The singer has given pounds 2.5m from charity concerts and recordings towards the pounds 3.5m centre which contains a concert space, recording studio, teaching rooms and music therapy wing. Work led by British music teachers has already begun on trying to "heal" Bosnian children, who underwent the traumas of the recent war, through involvement in music.
The opening of the centre, developed and run by the British charity War Child, proved a star-studded occasion yesterday.
Pavarotti flew into Mostar accompanied by Bono, the lead singer of the rock band U2, and a hero among the Bosnian young, particularly since his recent concert in Sarajevo. They were joined by rock musician Brian Eno, playwright Sir Tom Stoppard, a patron of War Child, and globe-trotting humanitarian, Bianca Jagger.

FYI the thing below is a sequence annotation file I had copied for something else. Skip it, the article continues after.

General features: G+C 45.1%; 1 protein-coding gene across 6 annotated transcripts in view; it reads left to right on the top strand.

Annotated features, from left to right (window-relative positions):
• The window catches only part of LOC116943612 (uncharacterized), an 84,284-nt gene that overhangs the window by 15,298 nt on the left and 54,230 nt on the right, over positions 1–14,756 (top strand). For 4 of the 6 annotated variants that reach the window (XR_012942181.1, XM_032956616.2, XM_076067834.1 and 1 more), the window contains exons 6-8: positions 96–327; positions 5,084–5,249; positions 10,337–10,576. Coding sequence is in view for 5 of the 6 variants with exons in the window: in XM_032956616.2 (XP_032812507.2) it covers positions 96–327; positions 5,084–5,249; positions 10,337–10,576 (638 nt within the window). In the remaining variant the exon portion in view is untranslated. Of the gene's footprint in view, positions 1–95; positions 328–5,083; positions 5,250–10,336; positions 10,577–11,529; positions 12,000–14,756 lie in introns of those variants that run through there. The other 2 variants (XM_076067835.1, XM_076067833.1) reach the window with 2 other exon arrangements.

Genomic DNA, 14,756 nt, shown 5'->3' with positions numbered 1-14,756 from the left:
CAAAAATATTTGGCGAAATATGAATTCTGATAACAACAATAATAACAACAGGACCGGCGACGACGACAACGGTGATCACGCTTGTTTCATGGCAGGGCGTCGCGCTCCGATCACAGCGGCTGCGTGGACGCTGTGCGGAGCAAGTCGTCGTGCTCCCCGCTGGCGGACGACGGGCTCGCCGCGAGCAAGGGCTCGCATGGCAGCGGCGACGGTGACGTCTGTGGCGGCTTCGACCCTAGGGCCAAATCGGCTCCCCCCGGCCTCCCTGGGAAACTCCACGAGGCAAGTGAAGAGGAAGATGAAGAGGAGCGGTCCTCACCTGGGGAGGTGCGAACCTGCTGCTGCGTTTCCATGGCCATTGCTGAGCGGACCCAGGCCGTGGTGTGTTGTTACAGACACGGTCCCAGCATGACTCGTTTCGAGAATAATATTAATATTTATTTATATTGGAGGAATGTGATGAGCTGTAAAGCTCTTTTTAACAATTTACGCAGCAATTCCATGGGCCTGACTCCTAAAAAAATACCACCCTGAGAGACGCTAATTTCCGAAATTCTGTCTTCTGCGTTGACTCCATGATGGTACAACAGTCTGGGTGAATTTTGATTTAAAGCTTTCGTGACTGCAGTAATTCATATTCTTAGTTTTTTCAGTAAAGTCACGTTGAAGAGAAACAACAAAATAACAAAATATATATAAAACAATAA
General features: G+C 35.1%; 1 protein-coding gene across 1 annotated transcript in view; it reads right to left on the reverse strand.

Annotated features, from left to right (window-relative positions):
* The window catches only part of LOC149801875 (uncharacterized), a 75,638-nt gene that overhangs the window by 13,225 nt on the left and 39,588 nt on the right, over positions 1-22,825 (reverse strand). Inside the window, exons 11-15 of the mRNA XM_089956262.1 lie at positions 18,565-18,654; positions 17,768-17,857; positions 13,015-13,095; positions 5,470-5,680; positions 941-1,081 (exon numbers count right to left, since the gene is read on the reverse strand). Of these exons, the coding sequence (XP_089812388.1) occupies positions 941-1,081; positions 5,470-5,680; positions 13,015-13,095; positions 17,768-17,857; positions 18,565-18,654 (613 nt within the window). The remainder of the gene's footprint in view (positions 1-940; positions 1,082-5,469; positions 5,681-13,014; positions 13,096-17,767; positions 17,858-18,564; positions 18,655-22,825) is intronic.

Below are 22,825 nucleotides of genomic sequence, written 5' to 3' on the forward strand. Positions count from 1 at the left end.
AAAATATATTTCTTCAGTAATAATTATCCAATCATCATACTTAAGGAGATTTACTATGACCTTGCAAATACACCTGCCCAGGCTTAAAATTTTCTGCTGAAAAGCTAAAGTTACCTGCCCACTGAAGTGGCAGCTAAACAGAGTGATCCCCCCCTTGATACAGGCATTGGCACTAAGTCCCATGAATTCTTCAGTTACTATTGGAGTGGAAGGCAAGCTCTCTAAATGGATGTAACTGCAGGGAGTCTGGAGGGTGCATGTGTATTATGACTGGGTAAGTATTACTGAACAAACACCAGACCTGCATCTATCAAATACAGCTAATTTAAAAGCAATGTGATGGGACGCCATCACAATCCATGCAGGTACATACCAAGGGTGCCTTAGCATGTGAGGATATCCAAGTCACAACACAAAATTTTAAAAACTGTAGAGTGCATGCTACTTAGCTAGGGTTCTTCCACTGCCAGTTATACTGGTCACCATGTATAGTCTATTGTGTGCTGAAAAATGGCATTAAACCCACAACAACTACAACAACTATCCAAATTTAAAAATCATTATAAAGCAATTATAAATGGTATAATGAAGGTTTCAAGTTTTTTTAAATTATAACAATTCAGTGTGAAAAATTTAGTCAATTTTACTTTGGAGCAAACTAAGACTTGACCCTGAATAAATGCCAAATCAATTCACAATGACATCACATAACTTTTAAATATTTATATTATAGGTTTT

Mostar was a major tourist and cultural centre before the war, and the biggest multi-ethnic city in former Yugoslavia. It is now a badly bombed and deeply divided city with Croatians in the west and Bosnians in the east, and few adults prepared to cross the high street dividing east and west, which is still referred to as the front line. Two thousand people were killed here during the war.
Pavarotti said yesterday: "I am not a politician, I am a musician. I care about giving people a place where they can go to enjoy themselves and to begin to live again. To the man you have to give the spirit, and when you give him the spirit you have done everything.
"Children are our most important resource and the future of our world ... As musicians, we are proud that we have built for these beautiful children a haven of peace, happiness and education where they are future generations can join together to make music."
Pavarotti and War Child are determined that the music centre will provide a unifying symbol, with children from Mostar and from all of Bosnia using its facilities. The centre's recording studio was already in use yesterday with British rock band Dodgy making a new album.Reuse content